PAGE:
Such neologisms are distracting and dumb down the debate of such areas of the world. Not only are they distortion of the reality on the ground, but they insult our intelligence by oversimplifying complex events. Which may explain why they are met with scorn generally from insiders (see “AfPak,” which was not only confusing but also probably should have been inverted), and even full-fledged rejection by the authors themselves (Ferguson even distanced himself a few years later from his “Chimerica” phrase and predicted an “amicable divorce” between China and America). The trend shows the utter lack of imagination among practitioners and academics in the field. There hasn’t been a good catchy “End of History” or “Clash of Civilizations” phrase to define our current era. So foreign policy wonks throw everything they can up against a wall and see what sticks. Hence, Afrighanistan.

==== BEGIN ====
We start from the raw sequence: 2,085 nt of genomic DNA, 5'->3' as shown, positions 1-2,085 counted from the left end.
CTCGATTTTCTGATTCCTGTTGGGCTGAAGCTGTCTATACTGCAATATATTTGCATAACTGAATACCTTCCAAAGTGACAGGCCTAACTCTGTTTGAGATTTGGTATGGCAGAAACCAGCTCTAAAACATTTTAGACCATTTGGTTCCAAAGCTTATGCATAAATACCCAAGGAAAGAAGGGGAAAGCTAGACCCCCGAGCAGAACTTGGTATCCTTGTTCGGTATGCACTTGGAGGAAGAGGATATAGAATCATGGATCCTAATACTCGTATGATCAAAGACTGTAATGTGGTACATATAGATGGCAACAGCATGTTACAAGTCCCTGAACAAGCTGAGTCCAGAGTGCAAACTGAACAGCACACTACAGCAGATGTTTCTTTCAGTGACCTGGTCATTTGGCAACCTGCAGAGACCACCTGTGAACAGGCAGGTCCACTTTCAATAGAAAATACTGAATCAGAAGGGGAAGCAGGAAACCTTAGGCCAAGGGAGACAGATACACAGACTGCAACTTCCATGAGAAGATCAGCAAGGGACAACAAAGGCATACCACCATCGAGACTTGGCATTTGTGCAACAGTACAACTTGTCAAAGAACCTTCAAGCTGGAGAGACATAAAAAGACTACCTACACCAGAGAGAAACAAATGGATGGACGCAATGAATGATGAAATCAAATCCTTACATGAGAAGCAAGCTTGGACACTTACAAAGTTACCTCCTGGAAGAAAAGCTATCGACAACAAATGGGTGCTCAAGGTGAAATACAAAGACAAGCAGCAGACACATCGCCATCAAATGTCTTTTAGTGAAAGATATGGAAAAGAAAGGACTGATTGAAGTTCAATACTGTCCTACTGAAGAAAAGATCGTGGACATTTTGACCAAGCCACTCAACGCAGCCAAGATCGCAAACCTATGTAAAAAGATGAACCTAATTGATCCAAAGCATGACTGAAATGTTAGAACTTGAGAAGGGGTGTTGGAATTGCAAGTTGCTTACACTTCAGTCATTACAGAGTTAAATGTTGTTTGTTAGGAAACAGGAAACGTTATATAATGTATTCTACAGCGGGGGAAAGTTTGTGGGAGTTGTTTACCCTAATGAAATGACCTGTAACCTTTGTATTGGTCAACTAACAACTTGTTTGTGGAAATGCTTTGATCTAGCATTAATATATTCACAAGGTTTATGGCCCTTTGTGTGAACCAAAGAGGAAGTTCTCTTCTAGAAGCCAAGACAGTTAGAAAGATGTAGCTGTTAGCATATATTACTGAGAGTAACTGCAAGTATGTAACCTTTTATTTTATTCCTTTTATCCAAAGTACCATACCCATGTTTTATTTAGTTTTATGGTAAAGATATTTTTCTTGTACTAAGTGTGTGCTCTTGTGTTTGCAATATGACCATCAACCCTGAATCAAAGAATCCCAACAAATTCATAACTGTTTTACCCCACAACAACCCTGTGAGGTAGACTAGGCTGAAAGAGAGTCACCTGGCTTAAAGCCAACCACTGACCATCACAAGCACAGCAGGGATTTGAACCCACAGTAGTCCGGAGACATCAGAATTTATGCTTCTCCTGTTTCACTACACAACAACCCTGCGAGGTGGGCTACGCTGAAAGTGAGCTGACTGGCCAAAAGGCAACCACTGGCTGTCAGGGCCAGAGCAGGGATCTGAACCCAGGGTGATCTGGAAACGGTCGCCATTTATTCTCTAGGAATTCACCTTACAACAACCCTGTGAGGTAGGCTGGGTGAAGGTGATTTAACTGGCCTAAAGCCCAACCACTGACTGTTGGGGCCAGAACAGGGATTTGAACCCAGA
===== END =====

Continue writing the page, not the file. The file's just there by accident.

I shutter to think what will happen the next time a civil war pops up in some forgotten corner of the globe. Expect more lazy comparisons to Afghanistan.